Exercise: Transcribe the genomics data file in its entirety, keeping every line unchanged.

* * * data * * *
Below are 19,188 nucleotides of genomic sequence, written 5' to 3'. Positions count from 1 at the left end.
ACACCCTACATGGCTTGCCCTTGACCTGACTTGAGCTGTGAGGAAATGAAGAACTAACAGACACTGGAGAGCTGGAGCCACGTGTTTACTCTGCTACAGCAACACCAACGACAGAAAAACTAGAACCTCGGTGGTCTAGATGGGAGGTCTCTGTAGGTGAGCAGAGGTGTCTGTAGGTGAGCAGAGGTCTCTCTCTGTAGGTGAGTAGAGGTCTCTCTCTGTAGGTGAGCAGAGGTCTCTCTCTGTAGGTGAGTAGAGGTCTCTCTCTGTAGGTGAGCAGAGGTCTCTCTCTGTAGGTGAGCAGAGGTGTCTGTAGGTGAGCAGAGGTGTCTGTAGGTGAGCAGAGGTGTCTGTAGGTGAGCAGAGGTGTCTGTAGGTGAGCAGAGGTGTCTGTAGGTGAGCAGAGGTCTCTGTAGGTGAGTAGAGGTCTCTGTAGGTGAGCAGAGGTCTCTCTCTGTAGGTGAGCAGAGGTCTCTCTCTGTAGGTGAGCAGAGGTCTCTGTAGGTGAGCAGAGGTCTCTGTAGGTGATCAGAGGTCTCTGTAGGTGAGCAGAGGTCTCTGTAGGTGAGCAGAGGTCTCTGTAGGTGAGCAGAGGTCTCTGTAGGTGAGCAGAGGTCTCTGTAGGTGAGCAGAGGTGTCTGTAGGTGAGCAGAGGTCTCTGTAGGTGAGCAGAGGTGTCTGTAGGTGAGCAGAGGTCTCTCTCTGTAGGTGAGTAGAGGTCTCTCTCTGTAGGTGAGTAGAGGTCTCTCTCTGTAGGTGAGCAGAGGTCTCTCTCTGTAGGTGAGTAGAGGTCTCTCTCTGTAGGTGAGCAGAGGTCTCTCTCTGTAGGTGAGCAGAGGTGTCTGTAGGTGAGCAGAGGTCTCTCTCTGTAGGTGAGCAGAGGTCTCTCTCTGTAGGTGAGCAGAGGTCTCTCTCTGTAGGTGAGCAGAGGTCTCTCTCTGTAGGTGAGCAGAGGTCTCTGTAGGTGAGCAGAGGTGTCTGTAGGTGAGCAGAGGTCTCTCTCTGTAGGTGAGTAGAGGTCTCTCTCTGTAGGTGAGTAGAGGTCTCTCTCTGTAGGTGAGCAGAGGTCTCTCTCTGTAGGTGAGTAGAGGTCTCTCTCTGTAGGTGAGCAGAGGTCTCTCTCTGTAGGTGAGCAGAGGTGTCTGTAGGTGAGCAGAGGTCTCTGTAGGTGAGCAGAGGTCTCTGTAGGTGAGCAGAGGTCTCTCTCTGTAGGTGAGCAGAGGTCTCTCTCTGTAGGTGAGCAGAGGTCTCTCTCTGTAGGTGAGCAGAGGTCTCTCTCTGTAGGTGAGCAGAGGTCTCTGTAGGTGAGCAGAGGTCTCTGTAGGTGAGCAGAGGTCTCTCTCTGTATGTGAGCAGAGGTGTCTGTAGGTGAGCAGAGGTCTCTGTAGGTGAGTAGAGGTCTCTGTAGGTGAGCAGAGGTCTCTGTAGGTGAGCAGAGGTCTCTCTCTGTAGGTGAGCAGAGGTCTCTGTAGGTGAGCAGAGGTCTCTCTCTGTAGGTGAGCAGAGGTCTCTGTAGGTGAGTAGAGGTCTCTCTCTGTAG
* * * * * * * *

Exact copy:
Below are 19,188 nucleotides of genomic sequence, written 5' to 3'. Positions count from 1 at the left end.
ACACCCTACATGGCTTGCCCTTGACCTGACTTGAGCTGTGAGGAAATGAAGAACTAACAGACACTGGAGAGCTGGAGCCACGTGTTTACTCTGCTACAGCAACACCAACGACAGAAAAACTAGAACCTCGGTGGTCTAGATGGGAGGTCTCTGTAGGTGAGCAGAGGTGTCTGTAGGTGAGCAGAGGTCTCTCTCTGTAGGTGAGTAGAGGTCTCTCTCTGTAGGTGAGCAGAGGTCTCTCTCTGTAGGTGAGTAGAGGTCTCTCTCTGTAGGTGAGCAGAGGTCTCTCTCTGTAGGTGAGCAGAGGTGTCTGTAGGTGAGCAGAGGTGTCTGTAGGTGAGCAGAGGTGTCTGTAGGTGAGCAGAGGTGTCTGTAGGTGAGCAGAGGTGTCTGTAGGTGAGCAGAGGTCTCTGTAGGTGAGTAGAGGTCTCTGTAGGTGAGCAGAGGTCTCTCTCTGTAGGTGAGCAGAGGTCTCTCTCTGTAGGTGAGCAGAGGTCTCTGTAGGTGAGCAGAGGTCTCTGTAGGTGATCAGAGGTCTCTGTAGGTGAGCAGAGGTCTCTGTAGGTGAGCAGAGGTCTCTGTAGGTGAGCAGAGGTCTCTGTAGGTGAGCAGAGGTCTCTGTAGGTGAGCAGAGGTGTCTGTAGGTGAGCAGAGGTCTCTGTAGGTGAGCAGAGGTGTCTGTAGGTGAGCAGAGGTCTCTCTCTGTAGGTGAGTAGAGGTCTCTCTCTGTAGGTGAGTAGAGGTCTCTCTCTGTAGGTGAGCAGAGGTCTCTCTCTGTAGGTGAGTAGAGGTCTCTCTCTGTAGGTGAGCAGAGGTCTCTCTCTGTAGGTGAGCAGAGGTGTCTGTAGGTGAGCAGAGGTCTCTCTCTGTAGGTGAGCAGAGGTCTCTCTCTGTAGGTGAGCAGAGGTCTCTCTCTGTAGGTGAGCAGAGGTCTCTCTCTGTAGGTGAGCAGAGGTCTCTGTAGGTGAGCAGAGGTGTCTGTAGGTGAGCAGAGGTCTCTCTCTGTAGGTGAGTAGAGGTCTCTCTCTGTAGGTGAGTAGAGGTCTCTCTCTGTAGGTGAGCAGAGGTCTCTCTCTGTAGGTGAGTAGAGGTCTCTCTCTGTAGGTGAGCAGAGGTCTCTCTCTGTAGGTGAGCAGAGGTGTCTGTAGGTGAGCAGAGGTCTCTGTAGGTGAGCAGAGGTCTCTGTAGGTGAGCAGAGGTCTCTCTCTGTAGGTGAGCAGAGGTCTCTCTCTGTAGGTGAGCAGAGGTCTCTCTCTGTAGGTGAGCAGAGGTCTCTCTCTGTAGGTGAGCAGAGGTCTCTGTAGGTGAGCAGAGGTCTCTGTAGGTGAGCAGAGGTCTCTCTCTGTATGTGAGCAGAGGTGTCTGTAGGTGAGCAGAGGTCTCTGTAGGTGAGTAGAGGTCTCTGTAGGTGAGCAGAGGTCTCTGTAGGTGAGCAGAGGTCTCTCTCTGTAGGTGAGCAGAGGTCTCTGTAGGTGAGCAGAGGTCTCTCTCTGTAGGTGAGCAGAGGTCTCTGTAGGTGAGTAGAGGTCTCTCTCTGTAG